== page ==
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Insurance and US Tax Reform

Insurance and US Tax Reform - GILTI and FDII

Insurance and US Tax Reform

TaxWatch

TaxWatch

Access KPMG's client-only portal of publications on topical tax issues.

Insurance companies in all their guises face significant changes from almost every direction as a result of the recently enacted tax reform legislation in the United States of America (US). The impact arises whether they are owned by US or international persons and whether they are engaged in reinsurance, life assurance or general insurance activities. The potential scale of the impact is breath-taking in both depth and in scope. More so than for any other industry, it may lead to transformative change for the insurance sector.

In a previous article, we focused on the impact of the BEAT (Base Erosion Anti-Abuse Tax) on the insurance sector. In this article, Liam Lynch and Tom Hennebry focus on US tax reform changes that affect US owned groups with international operations or indeed just income from international sources. Our analysis will address specific regimes within the overall tax reform measures including GILTI (Global Intangible Low Taxed Income), FDII (Foreign Derived Intangible Income) and the related concept of QBAI (Qualified (tangible) Business Asset Investment). Our article does not cover entirely domestic US tax reforms.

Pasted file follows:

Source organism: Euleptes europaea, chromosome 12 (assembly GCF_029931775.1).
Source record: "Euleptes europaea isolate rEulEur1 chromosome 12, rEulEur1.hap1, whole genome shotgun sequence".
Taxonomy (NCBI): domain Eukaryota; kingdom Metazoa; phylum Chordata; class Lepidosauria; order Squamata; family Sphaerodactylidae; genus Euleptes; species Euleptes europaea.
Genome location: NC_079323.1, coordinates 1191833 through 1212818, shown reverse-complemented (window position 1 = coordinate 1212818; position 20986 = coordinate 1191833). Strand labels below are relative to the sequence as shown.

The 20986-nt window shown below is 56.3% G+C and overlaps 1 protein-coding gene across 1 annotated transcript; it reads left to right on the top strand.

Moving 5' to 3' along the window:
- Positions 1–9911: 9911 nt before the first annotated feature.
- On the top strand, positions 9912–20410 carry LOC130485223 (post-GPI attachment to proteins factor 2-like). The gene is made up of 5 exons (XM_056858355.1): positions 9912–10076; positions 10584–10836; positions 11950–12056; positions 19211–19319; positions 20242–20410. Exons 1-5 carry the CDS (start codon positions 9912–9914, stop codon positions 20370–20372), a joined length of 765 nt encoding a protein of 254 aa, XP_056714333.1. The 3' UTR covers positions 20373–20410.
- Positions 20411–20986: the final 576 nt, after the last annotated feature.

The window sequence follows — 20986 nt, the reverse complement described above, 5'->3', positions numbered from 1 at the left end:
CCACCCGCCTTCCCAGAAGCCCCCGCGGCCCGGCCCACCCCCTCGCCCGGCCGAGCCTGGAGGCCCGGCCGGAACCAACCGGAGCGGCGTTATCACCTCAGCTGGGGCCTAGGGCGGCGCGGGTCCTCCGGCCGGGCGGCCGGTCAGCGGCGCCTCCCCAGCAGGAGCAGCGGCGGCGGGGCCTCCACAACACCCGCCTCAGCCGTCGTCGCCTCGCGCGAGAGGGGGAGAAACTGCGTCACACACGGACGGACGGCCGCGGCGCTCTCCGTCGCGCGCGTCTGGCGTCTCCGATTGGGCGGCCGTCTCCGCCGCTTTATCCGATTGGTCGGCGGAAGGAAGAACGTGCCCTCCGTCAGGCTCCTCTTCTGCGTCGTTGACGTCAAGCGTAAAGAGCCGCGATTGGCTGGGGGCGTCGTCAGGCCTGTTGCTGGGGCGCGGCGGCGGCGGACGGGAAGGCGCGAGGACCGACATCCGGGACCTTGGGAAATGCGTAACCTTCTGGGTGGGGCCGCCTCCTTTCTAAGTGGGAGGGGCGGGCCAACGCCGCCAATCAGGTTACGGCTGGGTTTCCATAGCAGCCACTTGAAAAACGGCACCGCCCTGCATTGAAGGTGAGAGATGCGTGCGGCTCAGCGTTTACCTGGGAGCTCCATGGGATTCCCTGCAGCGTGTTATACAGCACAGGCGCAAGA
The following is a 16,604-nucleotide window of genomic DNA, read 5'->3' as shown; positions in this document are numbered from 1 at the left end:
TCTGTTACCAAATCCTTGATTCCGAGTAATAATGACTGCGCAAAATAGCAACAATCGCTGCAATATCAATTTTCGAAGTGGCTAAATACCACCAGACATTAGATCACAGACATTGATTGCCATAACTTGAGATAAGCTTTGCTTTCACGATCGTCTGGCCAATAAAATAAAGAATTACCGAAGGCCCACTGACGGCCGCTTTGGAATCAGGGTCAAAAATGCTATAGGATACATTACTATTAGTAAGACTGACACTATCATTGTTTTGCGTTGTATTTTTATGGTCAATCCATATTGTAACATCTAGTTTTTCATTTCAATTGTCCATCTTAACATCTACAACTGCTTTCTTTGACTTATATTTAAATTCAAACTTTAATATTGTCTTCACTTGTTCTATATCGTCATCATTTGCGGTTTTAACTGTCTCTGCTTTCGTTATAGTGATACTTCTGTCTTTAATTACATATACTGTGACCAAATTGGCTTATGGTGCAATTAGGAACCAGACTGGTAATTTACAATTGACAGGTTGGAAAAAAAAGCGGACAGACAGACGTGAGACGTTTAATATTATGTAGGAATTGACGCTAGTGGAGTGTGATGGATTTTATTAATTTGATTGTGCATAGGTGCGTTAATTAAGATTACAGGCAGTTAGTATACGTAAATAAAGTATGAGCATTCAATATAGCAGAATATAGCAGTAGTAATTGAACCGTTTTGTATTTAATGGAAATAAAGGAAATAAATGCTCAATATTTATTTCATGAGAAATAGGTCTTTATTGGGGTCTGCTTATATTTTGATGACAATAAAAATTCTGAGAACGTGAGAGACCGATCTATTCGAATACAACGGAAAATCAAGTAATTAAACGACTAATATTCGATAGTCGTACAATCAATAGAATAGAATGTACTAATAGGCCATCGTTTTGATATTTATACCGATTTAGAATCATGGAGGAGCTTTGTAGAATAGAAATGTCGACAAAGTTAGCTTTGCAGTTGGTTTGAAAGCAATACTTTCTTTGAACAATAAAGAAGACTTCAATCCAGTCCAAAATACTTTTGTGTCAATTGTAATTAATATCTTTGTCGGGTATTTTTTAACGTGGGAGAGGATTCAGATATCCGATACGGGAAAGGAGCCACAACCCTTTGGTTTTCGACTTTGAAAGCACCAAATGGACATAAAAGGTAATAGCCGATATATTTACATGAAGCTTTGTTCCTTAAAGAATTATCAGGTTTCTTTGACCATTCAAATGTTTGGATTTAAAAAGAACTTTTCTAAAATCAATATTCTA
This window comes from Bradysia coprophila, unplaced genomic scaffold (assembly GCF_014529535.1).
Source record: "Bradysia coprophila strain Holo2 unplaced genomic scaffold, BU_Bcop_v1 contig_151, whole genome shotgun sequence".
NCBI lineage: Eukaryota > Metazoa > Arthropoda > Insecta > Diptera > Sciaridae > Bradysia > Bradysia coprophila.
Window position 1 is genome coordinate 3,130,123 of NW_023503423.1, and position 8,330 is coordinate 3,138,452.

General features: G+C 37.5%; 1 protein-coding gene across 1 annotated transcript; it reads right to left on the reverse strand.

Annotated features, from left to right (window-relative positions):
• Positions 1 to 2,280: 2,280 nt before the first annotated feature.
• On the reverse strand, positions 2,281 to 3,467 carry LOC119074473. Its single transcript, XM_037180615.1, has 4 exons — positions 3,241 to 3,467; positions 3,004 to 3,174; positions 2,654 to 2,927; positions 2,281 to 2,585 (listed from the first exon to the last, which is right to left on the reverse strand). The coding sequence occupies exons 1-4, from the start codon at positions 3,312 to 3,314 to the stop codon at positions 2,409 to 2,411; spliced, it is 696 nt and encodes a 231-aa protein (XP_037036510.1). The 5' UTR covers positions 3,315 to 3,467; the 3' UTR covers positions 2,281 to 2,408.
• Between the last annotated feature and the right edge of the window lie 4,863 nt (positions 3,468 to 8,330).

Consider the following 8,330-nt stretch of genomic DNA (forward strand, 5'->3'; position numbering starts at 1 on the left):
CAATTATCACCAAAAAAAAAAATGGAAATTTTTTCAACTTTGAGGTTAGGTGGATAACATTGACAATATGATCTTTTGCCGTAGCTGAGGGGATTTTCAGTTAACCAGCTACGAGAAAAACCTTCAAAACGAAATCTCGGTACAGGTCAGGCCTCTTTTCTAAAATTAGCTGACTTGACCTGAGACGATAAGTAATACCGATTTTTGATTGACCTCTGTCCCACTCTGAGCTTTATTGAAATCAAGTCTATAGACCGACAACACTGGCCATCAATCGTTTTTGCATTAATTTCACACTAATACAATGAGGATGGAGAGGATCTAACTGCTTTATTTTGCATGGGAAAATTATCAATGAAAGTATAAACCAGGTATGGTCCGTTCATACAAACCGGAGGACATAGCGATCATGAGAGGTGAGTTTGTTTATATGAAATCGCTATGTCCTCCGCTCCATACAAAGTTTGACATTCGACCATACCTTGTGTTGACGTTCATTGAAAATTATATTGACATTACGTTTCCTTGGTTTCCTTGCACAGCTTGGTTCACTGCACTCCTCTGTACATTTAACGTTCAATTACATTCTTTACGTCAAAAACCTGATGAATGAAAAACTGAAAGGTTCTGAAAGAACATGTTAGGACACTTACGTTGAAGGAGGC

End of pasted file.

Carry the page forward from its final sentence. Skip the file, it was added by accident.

The stated aim of the tax reform measures has been to create a US tax environment which supports job creation in US. In the case of the insurance sector, it seems certain that tax reform will result in the repatriation of a large amount of overseas insurance underwriting to the US. While the effect of this on job creation is uncertain, it will certainly mean the repatriation of large amounts of capital into the US where related profits can be taxed at the new federal corporate income tax (CIT) rate of 21%.

The question insurance groups are asking themselves is whether the new lower CIT rate in the US can offset the effect of changes that will see a much greater portion of their global profits subject to tax at higher effective tax rates than before.

In particular, Liam and Tom consider if these changes could result in a need for more capital to be raised onshore in the US? Will this result in a higher cost of capital for insurers, and ultimately will this be reflected in increased insurance premiums? Could this result in a radical restructuring of how the reinsurance industry operates?

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